We visit Central Park, so we study Central Park ahead of time. We spend time in Times Square, so we study that too. We visit the World Trade Center, Chinatown and the Lower East Side, so we study them, as well.
One place we visit, that I haven't always devoted enough time to, is Harlem.
For the past several years, one of the highlights of our trip has been visiting the Apollo Theater on 125th St. The students get a tour of the theater, hear stories about its history and even perform on stage. It's really memorable.
Except that our almost entirely white student population has no context to put any of it into.
Yes, we talk about African-American history throughout the year. We watch, discuss and blog about Roots. We discuss Jim Crow, Plessy Vs. Fergusson and segregation. I try really hard to relate how various historical topics - like Immigration or Jacksonian politics relates to African-Americans. But when it comes right down to it, our well-to-do, white students, who live in a homogenous, rural community in New Hampshire don't really have any way to relate to the Black Urban Experience.
So, this year, I decided to tackle the Harlem Renaissance.
After consulting with colleagues much, MUCH smarter than me, I decided to approach the Harlem mini-unit through the theme of "Finding Your Own Voice". The way I see it, what made the Harlem Renaissance so mind-boggling is that a group of people who had never been able to express themselves before, suddenly had the opportunity to do it and the challenge of figuring out what the heck their "voice" was. This is a state of affairs that adolescents can relate to pretty well. They desperately want to communicate SOMETHING, even if they aren't really sure what that is, yet.
I start the mini-unit with this quote:
For generations in the mind of America, the Negro has been more of a formula than a human being – a something to be argued about, condemned or defended, to be “kept down,” or “in his place,” or “helped up,” to be worried with or worried over, harassed or patronized, a social bogey or a social burden.
…The Negro today wishes to be known for what he is, even in his faults and shortcomings
-Alain Locke “Enter the New Negro”, 1925
In class, we discuss the meaning of the passage. Why would someone resent being seen as someone to be "helped up"? What does the phrase "in his place" mean? How do they - the students - feel about being labeled?
I explain to them that the Harlem Renaissance was a beautiful example of a group of people who had never been allowed to express themselves before finding their voice. They weren't even always sure WHAT they were trying to say, but they were changed by the fact that they could try.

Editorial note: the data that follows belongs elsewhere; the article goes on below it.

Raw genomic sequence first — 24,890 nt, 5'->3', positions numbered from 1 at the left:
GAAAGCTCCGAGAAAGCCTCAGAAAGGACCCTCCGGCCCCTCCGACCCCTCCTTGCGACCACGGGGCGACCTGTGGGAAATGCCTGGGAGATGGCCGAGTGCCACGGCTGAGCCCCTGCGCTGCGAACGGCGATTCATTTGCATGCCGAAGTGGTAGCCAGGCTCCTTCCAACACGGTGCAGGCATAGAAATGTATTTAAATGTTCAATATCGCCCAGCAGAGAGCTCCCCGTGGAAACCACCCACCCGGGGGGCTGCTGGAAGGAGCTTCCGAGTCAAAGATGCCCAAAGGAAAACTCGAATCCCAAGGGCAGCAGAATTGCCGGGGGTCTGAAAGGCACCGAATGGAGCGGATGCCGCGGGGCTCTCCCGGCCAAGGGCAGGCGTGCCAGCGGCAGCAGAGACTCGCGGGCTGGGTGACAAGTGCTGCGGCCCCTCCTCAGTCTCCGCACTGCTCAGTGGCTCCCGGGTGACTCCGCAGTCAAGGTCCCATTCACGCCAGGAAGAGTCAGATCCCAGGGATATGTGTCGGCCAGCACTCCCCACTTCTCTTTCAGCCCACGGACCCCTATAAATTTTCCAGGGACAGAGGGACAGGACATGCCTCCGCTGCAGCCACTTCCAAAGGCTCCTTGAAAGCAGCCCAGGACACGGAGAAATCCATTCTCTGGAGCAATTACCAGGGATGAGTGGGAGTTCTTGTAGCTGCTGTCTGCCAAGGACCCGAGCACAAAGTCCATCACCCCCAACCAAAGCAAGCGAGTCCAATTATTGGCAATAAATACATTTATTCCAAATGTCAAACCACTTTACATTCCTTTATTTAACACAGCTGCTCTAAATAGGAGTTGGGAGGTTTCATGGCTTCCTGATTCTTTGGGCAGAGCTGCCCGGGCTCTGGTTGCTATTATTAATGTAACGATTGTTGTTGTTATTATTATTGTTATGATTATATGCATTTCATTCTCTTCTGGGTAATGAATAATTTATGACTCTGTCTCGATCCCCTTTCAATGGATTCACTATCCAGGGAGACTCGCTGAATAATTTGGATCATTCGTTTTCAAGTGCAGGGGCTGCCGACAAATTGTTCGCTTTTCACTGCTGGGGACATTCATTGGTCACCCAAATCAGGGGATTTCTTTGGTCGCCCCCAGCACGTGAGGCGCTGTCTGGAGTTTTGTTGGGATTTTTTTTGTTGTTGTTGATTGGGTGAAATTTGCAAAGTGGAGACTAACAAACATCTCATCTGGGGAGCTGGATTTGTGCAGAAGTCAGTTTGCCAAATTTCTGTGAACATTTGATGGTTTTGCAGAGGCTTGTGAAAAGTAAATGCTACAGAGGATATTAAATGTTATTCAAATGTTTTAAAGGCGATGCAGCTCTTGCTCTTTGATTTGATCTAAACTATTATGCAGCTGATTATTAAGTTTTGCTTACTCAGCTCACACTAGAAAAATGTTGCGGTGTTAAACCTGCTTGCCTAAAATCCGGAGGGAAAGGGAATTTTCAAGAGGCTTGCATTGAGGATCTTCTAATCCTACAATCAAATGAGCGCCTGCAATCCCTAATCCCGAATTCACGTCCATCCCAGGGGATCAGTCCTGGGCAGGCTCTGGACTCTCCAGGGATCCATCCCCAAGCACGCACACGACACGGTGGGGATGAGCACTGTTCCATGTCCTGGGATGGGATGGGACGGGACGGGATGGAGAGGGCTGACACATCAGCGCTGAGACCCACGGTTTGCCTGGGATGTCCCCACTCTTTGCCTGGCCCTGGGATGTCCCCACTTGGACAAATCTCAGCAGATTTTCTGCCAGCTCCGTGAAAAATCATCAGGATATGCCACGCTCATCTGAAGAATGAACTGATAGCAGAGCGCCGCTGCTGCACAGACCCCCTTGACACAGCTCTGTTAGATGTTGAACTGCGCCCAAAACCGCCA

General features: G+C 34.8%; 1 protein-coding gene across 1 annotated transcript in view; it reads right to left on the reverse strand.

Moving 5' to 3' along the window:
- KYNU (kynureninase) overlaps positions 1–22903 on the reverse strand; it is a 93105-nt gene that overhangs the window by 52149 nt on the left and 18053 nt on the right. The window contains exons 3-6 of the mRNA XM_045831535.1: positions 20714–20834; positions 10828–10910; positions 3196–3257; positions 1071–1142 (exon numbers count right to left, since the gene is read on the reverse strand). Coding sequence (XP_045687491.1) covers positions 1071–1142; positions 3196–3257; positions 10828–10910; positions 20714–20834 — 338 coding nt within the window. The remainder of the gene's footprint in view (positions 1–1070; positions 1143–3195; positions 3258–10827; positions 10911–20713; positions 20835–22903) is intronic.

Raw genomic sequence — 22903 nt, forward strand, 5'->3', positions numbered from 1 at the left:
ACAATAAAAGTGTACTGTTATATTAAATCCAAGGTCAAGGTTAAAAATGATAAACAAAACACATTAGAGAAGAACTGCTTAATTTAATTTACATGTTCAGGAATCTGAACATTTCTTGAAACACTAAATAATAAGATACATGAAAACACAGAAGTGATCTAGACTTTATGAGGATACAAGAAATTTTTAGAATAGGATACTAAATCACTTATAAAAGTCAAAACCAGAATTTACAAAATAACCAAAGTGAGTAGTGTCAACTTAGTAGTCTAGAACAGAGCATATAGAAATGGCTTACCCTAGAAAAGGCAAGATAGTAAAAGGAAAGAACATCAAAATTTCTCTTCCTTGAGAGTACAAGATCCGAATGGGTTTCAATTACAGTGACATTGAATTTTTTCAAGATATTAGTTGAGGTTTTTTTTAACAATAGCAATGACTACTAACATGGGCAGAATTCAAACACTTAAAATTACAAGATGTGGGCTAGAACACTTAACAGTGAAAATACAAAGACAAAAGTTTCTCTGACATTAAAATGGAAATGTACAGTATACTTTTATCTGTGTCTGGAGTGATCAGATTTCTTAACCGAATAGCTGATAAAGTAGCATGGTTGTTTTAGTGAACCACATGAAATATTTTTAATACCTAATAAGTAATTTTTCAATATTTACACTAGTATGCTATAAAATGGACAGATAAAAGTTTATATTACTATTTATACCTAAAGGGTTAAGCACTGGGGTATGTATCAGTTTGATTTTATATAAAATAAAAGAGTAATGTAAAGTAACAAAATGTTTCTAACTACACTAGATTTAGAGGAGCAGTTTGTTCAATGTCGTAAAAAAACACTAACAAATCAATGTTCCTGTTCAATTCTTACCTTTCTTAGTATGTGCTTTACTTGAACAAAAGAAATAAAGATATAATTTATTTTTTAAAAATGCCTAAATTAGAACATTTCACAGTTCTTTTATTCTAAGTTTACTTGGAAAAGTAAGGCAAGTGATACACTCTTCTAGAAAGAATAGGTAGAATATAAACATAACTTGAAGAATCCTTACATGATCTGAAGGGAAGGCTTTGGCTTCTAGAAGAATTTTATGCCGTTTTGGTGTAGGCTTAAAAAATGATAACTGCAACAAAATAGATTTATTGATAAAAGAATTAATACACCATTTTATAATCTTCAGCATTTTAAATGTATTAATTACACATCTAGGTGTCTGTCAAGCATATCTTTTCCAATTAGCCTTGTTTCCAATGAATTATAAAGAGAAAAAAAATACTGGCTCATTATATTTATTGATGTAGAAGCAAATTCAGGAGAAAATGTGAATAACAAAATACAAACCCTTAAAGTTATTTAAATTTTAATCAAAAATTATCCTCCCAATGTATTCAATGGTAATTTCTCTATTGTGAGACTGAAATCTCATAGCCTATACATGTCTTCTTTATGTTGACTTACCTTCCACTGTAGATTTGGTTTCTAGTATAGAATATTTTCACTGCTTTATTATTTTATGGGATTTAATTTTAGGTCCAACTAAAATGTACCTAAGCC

So - unfortunately - that raises the question of why African-Americans had not been able to express themselves before this. What was preventing them from expressing who they were?
This is where the discussion get really rough. (Be advised - there are some very, VERY difficult photos below.)
Lynching is a very difficult topic to discuss.
(I found my statistics for this graph here, by the way.)
I explain what a lynching is and emphasized that it is always done outside the law and always publicly - as a demonstration of power. I show my students a series of very graphic, very disturbing photos.
[Please note that this is not done gratuitously. I have spent a year of class-time leading up to this. This is presented in a very particular context and is appropriate as such, but I would be very careful about using these pictures with any students and certainly none that are younger than my 8th graders.]
At this point, my students are pretty depressed. This is tough stuff to discuss and definitely a side of American history that no one likes to think too much about. But the point has to be made that African-Americans hadn't been kept from developing their own voice by snarky comments or subtle social pressure. They were often suppressed by deliberate mob violence.
So, the question I pose to my students is this: What will happen when African-Americans suddenly have an opportunity to express themselves freely?
What happened next isn't as straightforward as I present it to my students, but essentially, a small number of affluent African-Americans were allowed to move into Harlem. Almost all African-Americans in New York at the time had been restricted to a not-very-nice area of the West Side known as "Black Bohemia", but there was a small-but-important population of well-off black professionals who were eager to live somewhere nicer. (This is the "Talented Tenth" that W.E.B. Dubois saw as the key to African-American advancement.)
By the early 1920s, Harlem had become a predominantly black city-within-a-city that could start to explore its own culture in a way that had never been available to African-Americans before.
This is where the discussion gets fun.
[A disclaimer - I don't pretend to be an expert about art or jazz and certainly not about poetry, but I am enthusiastic about it, especially jazz. I can't authoritatively tell students why a painting or a poem is good, but I can go into great detail about why I like it so much. I'm kind of an idiot, but an enthusiastic one.]
I hope I've done this topic justice.
Your comments and suggestions are, as always welcome.